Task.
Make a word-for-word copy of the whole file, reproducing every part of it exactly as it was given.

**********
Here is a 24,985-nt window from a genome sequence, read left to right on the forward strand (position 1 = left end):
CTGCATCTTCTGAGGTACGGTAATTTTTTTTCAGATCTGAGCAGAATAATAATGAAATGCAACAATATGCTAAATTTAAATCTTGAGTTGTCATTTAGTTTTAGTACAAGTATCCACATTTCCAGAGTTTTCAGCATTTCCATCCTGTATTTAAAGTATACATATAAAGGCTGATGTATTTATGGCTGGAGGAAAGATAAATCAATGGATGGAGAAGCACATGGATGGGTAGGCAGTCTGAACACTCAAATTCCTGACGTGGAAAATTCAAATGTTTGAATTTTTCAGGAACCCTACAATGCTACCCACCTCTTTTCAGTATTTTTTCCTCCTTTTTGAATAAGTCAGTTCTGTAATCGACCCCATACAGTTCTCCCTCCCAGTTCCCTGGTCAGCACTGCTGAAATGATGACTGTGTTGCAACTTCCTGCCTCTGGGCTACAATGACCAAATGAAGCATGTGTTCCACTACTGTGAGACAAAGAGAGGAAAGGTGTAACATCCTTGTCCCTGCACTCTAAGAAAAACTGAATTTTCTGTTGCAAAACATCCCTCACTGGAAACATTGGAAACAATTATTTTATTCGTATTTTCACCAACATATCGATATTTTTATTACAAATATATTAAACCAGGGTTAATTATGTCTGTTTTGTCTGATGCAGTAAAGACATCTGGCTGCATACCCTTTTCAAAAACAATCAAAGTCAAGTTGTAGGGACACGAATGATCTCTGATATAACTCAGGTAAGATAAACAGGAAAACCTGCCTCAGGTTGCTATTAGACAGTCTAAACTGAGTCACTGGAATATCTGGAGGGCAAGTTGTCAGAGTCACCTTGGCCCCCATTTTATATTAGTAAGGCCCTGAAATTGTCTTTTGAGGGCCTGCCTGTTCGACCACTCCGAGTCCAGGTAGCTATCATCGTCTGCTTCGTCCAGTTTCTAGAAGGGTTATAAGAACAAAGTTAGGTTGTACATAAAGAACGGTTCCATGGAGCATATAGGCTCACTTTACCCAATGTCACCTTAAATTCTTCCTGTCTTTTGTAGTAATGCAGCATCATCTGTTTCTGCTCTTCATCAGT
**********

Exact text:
Here is a 24,985-nt window from a genome sequence, read left to right on the forward strand (position 1 = left end):
CTGCATCTTCTGAGGTACGGTAATTTTTTTTCAGATCTGAGCAGAATAATAATGAAATGCAACAATATGCTAAATTTAAATCTTGAGTTGTCATTTAGTTTTAGTACAAGTATCCACATTTCCAGAGTTTTCAGCATTTCCATCCTGTATTTAAAGTATACATATAAAGGCTGATGTATTTATGGCTGGAGGAAAGATAAATCAATGGATGGAGAAGCACATGGATGGGTAGGCAGTCTGAACACTCAAATTCCTGACGTGGAAAATTCAAATGTTTGAATTTTTCAGGAACCCTACAATGCTACCCACCTCTTTTCAGTATTTTTTCCTCCTTTTTGAATAAGTCAGTTCTGTAATCGACCCCATACAGTTCTCCCTCCCAGTTCCCTGGTCAGCACTGCTGAAATGATGACTGTGTTGCAACTTCCTGCCTCTGGGCTACAATGACCAAATGAAGCATGTGTTCCACTACTGTGAGACAAAGAGAGGAAAGGTGTAACATCCTTGTCCCTGCACTCTAAGAAAAACTGAATTTTCTGTTGCAAAACATCCCTCACTGGAAACATTGGAAACAATTATTTTATTCGTATTTTCACCAACATATCGATATTTTTATTACAAATATATTAAACCAGGGTTAATTATGTCTGTTTTGTCTGATGCAGTAAAGACATCTGGCTGCATACCCTTTTCAAAAACAATCAAAGTCAAGTTGTAGGGACACGAATGATCTCTGATATAACTCAGGTAAGATAAACAGGAAAACCTGCCTCAGGTTGCTATTAGACAGTCTAAACTGAGTCACTGGAATATCTGGAGGGCAAGTTGTCAGAGTCACCTTGGCCCCCATTTTATATTAGTAAGGCCCTGAAATTGTCTTTTGAGGGCCTGCCTGTTCGACCACTCCGAGTCCAGGTAGCTATCATCGTCTGCTTCGTCCAGTTTCTAGAAGGGTTATAAGAACAAAGTTAGGTTGTACATAAAGAACGGTTCCATGGAGCATATAGGCTCACTTTACCCAATGTCACCTTAAATTCTTCCTGTCTTTTGTAGTAATGCAGCATCATCTGTTTCTGCTCTTCATCAGT